In a scene in “The Lego Movie,” viewers briefly look at the world through the eyes of the character Wild Style, who doesn’t see buildings and trees but a landscape of plastic numbered bricks.
Finch is a free builder, which means she doesn’t follow a set of instructions but constructs from imagination to create something new or replicate a place from a book, movie or real life.
A former middle school teacher, Finch played with Legos as a child but rediscovered them as a mom whose son needed a building partner. She caught the Lego world’s attention when she built a 400,000-brick model of Hogwart’s Castle, inspired the “Harry Potter” series. After seeing the set, DK Publishing, creator of illustrated reference books for Lego, reached out to her. Since then, she has contributed to two books about free building, “Lego Awesome Ideas” and “365 Things to Do with LEGO Bricks.” She was also featured in the movie, “A Lego Brickumentary.”
Saturday, Finch will sign books and talk about free building at Eureka! Palouse, a Moscow-based STEM learning center. She is helping kick-off the center’s Lego Big Build, where kids will create a large-scale model of downtown Moscow. Inland 360 talked to her by phone at her home in Seattle about how she sees the world and, more importantly, how she keeps her Legos sorted.
360: You build from a collection of more than 3 million blocks and you have two sons (ages 9 and 14), how do you keep them all sorted?
Finch: The most frequent question I get is how to keep organized. I have several million bricks and an organized system to store them by size and color. My sons are responsible for sorting their own Legos. It’s like getting them to brush their teeth or take out the trash, if you have the privilege to play with Legos, you’re in charge of cleaning up your own scraps.
360: How do you decide what sets to buy for pieces you may need for a build?
Finch: If I buy a set, I’m usually buying it for the parts. Sometimes I know from looking at the box, but there is a also a website, New Elementary (www.newelementary.com), dedicated to the new colors and parts that Lego creates, so I follow that. I’m always interested in new colors and what they have created now that I could have used in that last thing I was building that I didn’t have.
360: Are there any sets you collect?
Finch: There’s always something to learn from building a set with instructions. We are big Star Wars fans. We have a huge collection of models. My kids actively play with them. We keep our Star Wars models built; I’m a believer in using, not keeping it in a shiny box. We keep the boxes in the attic. If we take a set apart, all the parts go into the block bags and into the box.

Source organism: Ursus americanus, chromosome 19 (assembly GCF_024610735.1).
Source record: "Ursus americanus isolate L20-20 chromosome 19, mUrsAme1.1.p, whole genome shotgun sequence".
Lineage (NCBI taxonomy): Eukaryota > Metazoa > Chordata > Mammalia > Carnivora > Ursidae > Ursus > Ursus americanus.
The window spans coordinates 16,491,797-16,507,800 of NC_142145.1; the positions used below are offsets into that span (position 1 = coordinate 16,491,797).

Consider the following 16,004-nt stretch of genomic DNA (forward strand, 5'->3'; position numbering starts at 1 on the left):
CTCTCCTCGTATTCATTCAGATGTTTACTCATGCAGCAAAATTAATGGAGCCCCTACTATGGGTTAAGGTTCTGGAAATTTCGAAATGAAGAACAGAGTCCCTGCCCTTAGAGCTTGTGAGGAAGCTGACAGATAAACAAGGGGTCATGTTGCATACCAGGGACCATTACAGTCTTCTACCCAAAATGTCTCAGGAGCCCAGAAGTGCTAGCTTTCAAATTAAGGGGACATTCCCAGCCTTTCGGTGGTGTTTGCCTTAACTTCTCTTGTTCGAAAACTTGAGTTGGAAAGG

360: When you build a big model, do you start with a drawing or plan?
Finch: Usually not; it would be a good idea if I did do that. For Hogwarts, it started with the Great Hall, which was based on the Christ Church dining hall at Oxford. I wanted to make a model that looked like the real thing. I started with one building, then built the kitchen under it — gradually it became the entire thing.
I tend to focus on architecture. One of the things I’ll talk about this weekend is how do you get started. For me, when I look at an arch, I find specific features that look like a part: like a slope that replicates a feature or indicates the scale. I transfer the architectural elements to the part and what would work best.
IF YOU GO
WHAT: Lego artist and author Alice Finch
WHEN: 10 a.m. Saturday, Oct. 22 book signing
WHERE: BookPeople of Moscow, 521 S. Main St., Moscow
COST: Free, books will be for sale
WHEN: 1 to 4 p.m. Saturday, Oct. 22 talk on free building large scale models
WHERE: Eureka! Palouse, 509 S. Howard St., Moscow
OF NOTE: Finch’s visit kicks off the Eureka! Palouse Lego Big Build. Kids ages 6 to 18 can register to help build a large-scale Lego version of downtown Moscow from Oct. 26 to Jan. 26. The model will go on display downtown in February. More information and registration is available at www.eurekapalouse.org.